Specify contact methods and schedule for alert notifications. See Specifying notification information on page 164.

Changing a users password


Passwords can be changed in the following ways:

Users can change their own passwords by using the Change Password option on the Tools menu in the Information Manager console. Administrators can change a users password by editing the users properties.

To change a users password

1 2 3 4

In the Information Manager console, click System. On the Administration tab, in the left pane, navigate to the relevant domain, and click Users. In the right pane, right-click the user whose password you want to change, and select Properties. In the User Properties dialog box, on the Password tab, in the Password text box, type a new password. The password that you choose must comply with the policy settings that the administrator chooses.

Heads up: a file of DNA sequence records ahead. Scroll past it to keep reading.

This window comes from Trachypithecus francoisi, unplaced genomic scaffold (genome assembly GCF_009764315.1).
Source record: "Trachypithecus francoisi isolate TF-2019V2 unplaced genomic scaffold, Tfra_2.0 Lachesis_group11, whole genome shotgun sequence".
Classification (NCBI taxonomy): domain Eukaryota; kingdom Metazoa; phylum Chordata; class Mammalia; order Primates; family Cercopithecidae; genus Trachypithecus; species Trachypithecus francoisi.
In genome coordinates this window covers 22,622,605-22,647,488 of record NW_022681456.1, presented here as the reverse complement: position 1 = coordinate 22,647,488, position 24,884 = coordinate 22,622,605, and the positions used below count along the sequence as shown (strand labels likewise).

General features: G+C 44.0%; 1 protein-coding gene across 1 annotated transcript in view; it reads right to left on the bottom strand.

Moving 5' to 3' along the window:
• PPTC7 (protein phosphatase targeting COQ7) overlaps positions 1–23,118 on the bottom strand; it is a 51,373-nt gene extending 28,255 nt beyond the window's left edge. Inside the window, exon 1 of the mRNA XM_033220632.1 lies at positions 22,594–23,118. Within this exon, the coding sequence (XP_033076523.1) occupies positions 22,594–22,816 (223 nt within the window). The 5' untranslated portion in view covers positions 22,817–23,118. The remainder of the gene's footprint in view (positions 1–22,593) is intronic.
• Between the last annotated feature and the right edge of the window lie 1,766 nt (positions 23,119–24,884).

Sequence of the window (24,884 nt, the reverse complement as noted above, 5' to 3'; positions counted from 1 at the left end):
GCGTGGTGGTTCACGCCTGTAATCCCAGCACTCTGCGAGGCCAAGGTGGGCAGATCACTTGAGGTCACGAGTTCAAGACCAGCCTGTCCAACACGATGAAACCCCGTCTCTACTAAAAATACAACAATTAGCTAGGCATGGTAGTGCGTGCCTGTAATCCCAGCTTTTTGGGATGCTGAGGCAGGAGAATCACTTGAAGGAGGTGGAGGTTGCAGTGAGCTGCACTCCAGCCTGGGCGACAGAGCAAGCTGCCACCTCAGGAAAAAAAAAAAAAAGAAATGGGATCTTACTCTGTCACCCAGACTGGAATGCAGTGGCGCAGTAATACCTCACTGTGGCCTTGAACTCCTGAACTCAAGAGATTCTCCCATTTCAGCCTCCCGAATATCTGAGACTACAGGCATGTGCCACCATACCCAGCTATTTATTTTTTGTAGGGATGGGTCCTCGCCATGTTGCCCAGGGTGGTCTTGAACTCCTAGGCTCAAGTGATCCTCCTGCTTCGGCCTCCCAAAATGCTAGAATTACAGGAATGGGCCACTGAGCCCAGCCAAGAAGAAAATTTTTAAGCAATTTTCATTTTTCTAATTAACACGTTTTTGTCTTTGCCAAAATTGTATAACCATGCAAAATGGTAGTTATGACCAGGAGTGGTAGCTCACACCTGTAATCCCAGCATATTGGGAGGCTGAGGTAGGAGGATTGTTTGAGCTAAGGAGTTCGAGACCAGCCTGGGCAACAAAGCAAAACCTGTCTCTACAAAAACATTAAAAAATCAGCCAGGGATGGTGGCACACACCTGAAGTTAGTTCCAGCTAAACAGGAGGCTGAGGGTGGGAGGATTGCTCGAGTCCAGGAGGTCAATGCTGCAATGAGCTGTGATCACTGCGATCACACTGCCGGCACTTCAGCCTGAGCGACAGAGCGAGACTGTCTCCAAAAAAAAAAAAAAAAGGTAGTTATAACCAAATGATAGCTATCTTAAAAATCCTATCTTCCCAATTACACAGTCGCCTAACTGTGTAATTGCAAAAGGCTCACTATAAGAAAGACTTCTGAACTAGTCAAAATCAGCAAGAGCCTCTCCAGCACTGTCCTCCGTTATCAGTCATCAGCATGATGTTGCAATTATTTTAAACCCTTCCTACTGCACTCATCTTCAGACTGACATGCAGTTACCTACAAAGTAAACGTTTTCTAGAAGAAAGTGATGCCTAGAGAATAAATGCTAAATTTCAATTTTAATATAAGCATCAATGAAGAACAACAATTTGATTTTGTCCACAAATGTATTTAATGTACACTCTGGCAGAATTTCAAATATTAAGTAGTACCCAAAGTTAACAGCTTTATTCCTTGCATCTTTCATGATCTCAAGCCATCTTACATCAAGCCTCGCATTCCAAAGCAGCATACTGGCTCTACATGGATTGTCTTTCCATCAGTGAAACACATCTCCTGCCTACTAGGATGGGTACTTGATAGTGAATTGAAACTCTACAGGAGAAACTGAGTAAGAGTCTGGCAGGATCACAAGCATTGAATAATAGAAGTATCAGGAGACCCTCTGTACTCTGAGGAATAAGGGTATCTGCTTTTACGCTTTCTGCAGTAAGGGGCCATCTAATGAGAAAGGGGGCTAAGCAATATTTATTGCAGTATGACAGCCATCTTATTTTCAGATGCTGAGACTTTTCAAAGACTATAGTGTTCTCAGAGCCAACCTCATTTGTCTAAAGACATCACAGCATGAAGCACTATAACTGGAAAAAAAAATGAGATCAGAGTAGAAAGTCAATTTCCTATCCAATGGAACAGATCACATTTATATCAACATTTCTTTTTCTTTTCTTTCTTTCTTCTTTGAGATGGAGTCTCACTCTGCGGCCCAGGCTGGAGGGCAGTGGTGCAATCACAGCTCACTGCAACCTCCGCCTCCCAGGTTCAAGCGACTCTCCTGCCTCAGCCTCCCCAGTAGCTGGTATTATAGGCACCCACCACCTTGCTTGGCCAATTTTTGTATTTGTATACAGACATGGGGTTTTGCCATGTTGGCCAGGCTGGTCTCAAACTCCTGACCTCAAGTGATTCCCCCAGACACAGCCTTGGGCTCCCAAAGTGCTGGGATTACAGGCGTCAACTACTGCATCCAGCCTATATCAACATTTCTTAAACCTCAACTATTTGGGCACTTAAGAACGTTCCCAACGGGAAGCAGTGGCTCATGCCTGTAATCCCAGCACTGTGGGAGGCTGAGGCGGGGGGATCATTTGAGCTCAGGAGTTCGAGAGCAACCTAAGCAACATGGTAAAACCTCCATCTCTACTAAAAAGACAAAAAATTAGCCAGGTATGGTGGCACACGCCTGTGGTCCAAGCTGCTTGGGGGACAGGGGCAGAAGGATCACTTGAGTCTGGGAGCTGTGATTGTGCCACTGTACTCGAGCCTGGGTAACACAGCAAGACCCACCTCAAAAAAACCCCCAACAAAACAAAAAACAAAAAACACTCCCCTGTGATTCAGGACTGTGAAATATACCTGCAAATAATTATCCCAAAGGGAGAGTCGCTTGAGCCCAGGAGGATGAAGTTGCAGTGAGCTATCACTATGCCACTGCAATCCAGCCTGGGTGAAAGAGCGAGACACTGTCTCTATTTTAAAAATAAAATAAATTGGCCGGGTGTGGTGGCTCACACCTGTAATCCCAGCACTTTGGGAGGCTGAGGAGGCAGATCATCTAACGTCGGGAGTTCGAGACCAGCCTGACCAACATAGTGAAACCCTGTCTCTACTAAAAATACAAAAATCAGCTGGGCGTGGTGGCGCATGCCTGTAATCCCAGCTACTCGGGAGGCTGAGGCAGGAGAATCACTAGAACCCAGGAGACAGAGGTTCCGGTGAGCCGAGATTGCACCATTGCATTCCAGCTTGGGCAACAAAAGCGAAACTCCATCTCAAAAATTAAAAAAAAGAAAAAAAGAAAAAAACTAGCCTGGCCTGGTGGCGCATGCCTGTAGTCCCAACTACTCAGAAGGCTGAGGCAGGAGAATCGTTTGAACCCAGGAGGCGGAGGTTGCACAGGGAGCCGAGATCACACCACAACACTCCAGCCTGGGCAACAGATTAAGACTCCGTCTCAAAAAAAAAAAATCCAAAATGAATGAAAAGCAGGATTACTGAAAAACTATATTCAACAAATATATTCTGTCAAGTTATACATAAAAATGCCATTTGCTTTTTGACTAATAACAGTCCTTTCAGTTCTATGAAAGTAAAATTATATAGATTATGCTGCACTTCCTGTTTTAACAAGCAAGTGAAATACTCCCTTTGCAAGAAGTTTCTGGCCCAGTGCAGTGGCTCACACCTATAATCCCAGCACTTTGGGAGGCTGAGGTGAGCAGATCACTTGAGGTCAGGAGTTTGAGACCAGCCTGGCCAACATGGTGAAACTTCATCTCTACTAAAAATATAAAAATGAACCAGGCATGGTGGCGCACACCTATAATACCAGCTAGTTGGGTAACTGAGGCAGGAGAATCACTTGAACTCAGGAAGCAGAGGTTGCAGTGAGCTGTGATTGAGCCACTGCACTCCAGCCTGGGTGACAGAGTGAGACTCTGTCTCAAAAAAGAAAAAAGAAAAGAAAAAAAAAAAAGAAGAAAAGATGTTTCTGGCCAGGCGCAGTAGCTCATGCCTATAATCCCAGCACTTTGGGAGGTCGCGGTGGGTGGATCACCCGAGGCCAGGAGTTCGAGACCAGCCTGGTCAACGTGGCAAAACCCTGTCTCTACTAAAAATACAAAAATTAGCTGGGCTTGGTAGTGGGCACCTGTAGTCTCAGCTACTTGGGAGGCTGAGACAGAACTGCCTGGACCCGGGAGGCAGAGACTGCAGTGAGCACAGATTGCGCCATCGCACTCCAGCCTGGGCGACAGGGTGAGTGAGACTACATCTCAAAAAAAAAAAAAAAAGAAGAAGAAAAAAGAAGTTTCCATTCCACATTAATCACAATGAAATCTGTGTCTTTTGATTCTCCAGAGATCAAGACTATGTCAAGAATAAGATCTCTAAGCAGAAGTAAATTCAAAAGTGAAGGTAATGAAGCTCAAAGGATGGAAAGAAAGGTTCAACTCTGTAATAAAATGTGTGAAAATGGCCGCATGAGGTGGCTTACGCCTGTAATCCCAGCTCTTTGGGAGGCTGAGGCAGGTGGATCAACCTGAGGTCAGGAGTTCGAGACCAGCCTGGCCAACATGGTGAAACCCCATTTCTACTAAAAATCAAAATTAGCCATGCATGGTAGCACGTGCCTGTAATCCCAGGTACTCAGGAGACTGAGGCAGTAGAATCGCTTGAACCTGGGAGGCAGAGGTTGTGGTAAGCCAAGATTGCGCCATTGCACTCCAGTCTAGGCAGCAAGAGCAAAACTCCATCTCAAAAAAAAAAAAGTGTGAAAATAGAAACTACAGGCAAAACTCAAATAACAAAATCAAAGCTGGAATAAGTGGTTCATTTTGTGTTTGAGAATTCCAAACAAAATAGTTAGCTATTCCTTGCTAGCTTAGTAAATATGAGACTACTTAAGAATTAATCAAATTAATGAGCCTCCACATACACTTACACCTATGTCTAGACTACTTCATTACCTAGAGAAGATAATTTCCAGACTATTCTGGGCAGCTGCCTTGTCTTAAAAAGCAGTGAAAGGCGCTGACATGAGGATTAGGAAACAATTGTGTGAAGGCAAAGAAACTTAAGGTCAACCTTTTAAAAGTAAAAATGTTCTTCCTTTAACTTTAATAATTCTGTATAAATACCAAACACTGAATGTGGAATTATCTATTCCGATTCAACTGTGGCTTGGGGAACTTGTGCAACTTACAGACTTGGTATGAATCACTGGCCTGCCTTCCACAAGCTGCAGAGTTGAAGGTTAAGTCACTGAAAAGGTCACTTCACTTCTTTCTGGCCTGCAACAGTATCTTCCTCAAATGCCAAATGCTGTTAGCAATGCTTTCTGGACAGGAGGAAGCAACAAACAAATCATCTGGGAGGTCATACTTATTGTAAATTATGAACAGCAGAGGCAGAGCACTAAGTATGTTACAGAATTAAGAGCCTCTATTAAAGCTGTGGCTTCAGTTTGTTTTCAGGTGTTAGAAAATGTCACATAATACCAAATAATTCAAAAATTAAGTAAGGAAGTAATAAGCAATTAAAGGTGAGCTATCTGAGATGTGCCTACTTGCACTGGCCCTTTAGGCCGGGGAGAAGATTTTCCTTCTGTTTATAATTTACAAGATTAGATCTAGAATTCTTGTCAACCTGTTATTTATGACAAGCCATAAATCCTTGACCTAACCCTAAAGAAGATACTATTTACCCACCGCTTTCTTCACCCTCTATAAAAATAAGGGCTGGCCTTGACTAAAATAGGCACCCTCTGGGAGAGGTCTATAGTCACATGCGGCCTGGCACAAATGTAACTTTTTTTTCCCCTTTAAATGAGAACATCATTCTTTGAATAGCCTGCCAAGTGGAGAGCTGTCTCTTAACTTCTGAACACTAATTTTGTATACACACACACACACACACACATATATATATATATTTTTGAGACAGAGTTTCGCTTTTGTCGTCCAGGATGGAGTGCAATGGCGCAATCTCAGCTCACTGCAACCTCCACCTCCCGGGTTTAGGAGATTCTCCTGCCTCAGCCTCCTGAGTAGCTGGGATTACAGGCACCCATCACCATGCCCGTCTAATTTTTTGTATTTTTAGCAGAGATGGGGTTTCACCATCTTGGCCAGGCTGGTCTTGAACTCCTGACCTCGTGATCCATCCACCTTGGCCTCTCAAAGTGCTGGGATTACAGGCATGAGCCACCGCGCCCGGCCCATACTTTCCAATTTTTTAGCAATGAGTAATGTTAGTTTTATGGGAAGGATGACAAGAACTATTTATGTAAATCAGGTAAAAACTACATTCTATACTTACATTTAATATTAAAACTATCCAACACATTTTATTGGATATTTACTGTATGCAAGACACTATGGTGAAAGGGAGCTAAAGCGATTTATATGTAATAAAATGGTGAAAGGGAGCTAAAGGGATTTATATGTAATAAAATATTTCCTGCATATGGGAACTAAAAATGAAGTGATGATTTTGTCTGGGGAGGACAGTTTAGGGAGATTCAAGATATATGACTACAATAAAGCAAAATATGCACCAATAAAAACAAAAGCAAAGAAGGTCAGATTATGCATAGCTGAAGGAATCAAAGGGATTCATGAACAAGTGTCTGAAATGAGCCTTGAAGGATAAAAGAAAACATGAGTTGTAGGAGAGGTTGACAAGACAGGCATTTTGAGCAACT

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In the Confirm password text box, type the password again to confirm it. Click OK.

See About editing user properties on page 159.

Specifying user business and contact information


In the User Properties dialog box, the Business tab and the Contact Information tab let you supply detailed information about the user. You can specify this information when you create a user or by editing an existing users properties. See About editing user properties on page 159. To specify user business and contact information

1 2 3